Wednesday, August 8, 2007 - 8:00 AM

SYMP 12-1: Introduction: Linking science and societal outcomes

Lori Hidinger, Arizona State University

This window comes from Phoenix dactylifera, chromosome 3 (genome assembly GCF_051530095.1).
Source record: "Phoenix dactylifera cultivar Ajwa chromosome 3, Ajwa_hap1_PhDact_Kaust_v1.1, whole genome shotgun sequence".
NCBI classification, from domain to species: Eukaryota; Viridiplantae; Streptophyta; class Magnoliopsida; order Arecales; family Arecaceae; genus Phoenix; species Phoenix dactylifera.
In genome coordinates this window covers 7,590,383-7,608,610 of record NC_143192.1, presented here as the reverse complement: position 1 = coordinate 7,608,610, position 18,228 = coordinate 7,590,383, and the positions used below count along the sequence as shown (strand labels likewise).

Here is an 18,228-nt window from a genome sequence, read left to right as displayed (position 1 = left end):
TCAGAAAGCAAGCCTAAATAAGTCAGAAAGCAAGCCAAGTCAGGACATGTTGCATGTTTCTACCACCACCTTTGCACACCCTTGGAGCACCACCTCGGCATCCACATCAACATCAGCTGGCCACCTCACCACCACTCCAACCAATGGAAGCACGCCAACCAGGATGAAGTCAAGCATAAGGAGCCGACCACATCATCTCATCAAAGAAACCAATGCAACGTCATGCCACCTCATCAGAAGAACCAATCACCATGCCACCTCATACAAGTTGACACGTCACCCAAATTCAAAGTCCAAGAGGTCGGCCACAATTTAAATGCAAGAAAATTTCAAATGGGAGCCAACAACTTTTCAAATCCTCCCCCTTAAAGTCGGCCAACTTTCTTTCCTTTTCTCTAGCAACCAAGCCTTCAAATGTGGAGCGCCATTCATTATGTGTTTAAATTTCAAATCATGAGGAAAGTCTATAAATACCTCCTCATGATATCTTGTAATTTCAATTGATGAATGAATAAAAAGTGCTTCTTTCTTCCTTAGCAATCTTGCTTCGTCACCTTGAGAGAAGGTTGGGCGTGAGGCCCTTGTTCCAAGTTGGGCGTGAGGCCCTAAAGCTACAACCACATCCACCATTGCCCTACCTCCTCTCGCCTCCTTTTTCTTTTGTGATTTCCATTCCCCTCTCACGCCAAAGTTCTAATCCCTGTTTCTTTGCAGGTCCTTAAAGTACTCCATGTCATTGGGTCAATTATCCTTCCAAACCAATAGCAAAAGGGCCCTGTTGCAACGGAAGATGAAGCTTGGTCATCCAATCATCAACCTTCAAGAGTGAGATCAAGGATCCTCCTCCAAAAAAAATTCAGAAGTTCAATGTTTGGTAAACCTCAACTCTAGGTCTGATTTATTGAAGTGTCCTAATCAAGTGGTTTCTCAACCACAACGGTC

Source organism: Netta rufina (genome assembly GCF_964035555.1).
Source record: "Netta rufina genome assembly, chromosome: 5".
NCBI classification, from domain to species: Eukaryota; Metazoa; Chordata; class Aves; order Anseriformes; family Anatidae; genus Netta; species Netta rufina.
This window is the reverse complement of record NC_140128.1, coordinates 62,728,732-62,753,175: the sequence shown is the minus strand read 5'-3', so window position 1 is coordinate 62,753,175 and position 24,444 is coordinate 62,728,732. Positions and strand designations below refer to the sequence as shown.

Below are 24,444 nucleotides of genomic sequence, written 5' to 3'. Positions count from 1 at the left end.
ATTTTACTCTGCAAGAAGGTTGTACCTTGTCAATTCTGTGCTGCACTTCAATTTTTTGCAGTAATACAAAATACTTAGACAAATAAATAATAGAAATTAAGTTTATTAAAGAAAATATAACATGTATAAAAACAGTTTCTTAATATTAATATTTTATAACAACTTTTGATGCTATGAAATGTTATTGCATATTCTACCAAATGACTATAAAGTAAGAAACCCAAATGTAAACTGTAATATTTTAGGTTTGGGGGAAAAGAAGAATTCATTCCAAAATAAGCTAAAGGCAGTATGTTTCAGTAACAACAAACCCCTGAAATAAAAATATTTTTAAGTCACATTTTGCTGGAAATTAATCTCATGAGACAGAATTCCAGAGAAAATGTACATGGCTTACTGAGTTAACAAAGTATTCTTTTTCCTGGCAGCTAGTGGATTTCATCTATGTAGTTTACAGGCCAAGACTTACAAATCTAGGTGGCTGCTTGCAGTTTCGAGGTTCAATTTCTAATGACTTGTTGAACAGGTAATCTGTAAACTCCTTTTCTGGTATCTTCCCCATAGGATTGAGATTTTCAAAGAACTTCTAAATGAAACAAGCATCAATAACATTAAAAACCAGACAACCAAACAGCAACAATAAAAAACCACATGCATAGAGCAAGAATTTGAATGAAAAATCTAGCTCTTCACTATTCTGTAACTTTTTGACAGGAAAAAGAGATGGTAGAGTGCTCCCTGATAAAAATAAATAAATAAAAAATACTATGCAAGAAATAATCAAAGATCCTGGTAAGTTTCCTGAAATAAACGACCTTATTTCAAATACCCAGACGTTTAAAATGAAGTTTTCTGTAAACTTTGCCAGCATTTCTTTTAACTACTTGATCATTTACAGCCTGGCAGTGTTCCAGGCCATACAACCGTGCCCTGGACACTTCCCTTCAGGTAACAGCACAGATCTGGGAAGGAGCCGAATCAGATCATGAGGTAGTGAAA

In the U.S. and abroad, much publicly funded science is explicitly promoted and justified in terms of the quest for specified societal outcomes. But how well do the results from ecological and restoration research link to the complex problems facing society in our changing world? In his 1998 Carey Lecture to the AAAS, Representative George Brown noted that “we will not achieve our promise unless we reevaluate and reform our system of research and education and the integration of new knowledge into society.” Ecological and restoration problems are complex, involving both natural and social systems. So it is increasingly important for researchers to engage with society in setting research priorities to ensure that new knowledge addresses issues of societal concern. This symposium will explore the history of ecologists' engagement with society and how ecology and restoration scientists can link their research more directly with outcomes desired by society.